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US Interest Rates - The Effect of Globalisation on the Inverted Yield Curve

Interest-Rates / Analysis & Strategy Feb 27, 2007 - 02:53 PM GMT

By: Hans_Wagner


The inverted yield curve has been a good predictor of a recession in our economy according to several studies. Many investors seeking to beat the market consider the inverted yield curve a good indicator of economic problems in the future. They reason that long-term investors will settle for lower yields now if they expect the growth of the economy to slow or go negative in the future. I have been concerned that the inverted yield curve was an important indicator of a recession in the U.S. that would begin later this year.

However, so far the forecast recession has yet to show itself. Could it be that the global economy is negating the impact of the U.S. inverted yield curve? Let's take a look at this idea.

The U.S. yield curve inverted in early 2006 as the Federal Reserve raised the discount rate. Long term rates were under pressure from a slowing economy, low inflation and strong demand for Treasury securities from Asia and the Middle East. Even though the Federal Open Market Committee (FOMC) ended its current tightening in June 2006, the yield curve remains moderately inverted due primarily to the factors just mentioned.

Based on the past accuracy of the inverted yield curve predicating a recession, many investors believe a recession is near and corporate profits will deteriorate. Many economies throughout the world depend on the U.S. economy and consumer. The thought is if the U.S. slows down, then many of the world's global economies will weaken. If global profits have peaked for the current cycle, many investors believe they should reduce their exposure to these markets as well.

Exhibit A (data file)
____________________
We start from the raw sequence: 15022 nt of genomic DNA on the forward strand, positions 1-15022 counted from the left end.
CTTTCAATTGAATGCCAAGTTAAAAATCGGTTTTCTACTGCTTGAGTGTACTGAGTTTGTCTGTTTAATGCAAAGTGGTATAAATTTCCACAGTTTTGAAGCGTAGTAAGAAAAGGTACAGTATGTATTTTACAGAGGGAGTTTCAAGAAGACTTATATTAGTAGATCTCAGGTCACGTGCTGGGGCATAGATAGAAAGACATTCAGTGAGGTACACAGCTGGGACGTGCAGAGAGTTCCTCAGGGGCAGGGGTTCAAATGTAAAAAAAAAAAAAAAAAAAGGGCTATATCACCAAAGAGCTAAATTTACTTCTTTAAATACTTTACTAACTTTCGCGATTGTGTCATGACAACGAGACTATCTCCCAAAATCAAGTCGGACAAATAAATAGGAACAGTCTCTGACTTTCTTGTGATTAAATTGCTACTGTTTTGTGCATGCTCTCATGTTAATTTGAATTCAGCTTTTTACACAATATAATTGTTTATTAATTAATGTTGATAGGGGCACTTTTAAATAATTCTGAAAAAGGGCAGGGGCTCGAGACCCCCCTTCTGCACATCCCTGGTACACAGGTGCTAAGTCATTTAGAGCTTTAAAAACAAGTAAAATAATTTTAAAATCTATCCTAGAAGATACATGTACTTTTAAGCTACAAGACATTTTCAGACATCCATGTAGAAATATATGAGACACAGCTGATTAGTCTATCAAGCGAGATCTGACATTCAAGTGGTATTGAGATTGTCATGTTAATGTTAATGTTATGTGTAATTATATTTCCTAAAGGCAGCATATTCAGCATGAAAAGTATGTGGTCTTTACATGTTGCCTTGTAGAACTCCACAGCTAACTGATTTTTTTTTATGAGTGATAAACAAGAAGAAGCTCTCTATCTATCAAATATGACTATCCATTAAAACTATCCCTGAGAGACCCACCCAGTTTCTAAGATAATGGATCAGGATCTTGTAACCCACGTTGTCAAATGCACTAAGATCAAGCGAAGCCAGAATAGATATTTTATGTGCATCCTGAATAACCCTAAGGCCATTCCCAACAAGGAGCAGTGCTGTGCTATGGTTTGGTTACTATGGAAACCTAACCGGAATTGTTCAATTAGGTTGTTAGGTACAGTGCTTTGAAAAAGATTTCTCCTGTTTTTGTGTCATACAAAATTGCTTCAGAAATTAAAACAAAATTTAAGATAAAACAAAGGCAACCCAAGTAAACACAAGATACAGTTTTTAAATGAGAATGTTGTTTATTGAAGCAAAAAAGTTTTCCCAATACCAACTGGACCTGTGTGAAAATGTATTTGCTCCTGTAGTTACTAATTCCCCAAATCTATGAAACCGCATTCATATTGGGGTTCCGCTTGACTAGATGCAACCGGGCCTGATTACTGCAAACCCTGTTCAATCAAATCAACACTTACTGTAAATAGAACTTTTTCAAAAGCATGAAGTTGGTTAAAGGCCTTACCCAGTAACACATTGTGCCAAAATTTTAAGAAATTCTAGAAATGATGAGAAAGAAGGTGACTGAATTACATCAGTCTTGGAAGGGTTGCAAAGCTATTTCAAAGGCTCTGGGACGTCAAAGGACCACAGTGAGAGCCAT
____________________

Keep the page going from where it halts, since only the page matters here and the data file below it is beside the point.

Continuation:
While we have seen a decline in the housing market and other signs of economic distress, the U.S. economy still is growing and corporate profits continue to grow though at a slower pace for the 4 th quarter 2006 than earlier. While it is important to be cognizant of this slow down, it is also important to not make a premature change in one's thinking about the economy and the market, as it seems to remain resilient.

Globalization has encouraged capital to flow more freely than ever before. This means we need to understand the implications of the global economy on the U.S. economy and the yield curve. Growing S&P 500 international revenue exposure (41% in 2005 vs. 32% in 2000), record cross-border M&A activity, and unprecedented outsourcing are but three examples of increasing global interdependence. Investors should therefore take the broadest possible view of the investment landscape. The sensitivity of U.S. multinationals to domestic interest rates has receded, thanks to their round-the-clock access to deep pools of global liquidity.

According to Alec Young of Standard & Poor's the GDP-weighted global yield curve is positive. Nine of the world's 11 largest economies have positive sloped yield curves. Investors throughout the world are looking for the best risk-adjusted returns then can receive. Their purchase of U.S. long term debt is a reflection of this investor interest. And the strength of the global economy helps explain why the U.S. inverted yield curve may not possess the same predictive power it did in the past.

While the economy maybe slowing down, many economists forecast 2.6% real U.S. GDP growth for 2007. Productivity continues to grow helping to keep inflation down. And profit growth is slowing, but still is expected to be positive for 2007.

Global economic activity is impacting countries in ways not fully understood, including the U.S. It is possible that the inverted yield curve in the U.S. is not as a significant factor as before. If so, then we will need to find ways to monitor economic activity in the world's economies, including the yield curve. This will be a new challenge for investors. From now on I will be including a review of a two or more countries yield curves as a part of my Weekly Commentary.


By Hans Wagner

My Name is Hans Wagner and as a long time investor, I was fortunate to retire at 55. I believe you can employ simple investment principles to find and evaluate companies before committing one's hard earned money. Recently, after my children and their friends graduated from college, I found my self helping them to learn about the stock market and investing in stocks. As a result I created a website that provides a growing set of information on many investing topics along with sample portfolios that consistently beat the market at

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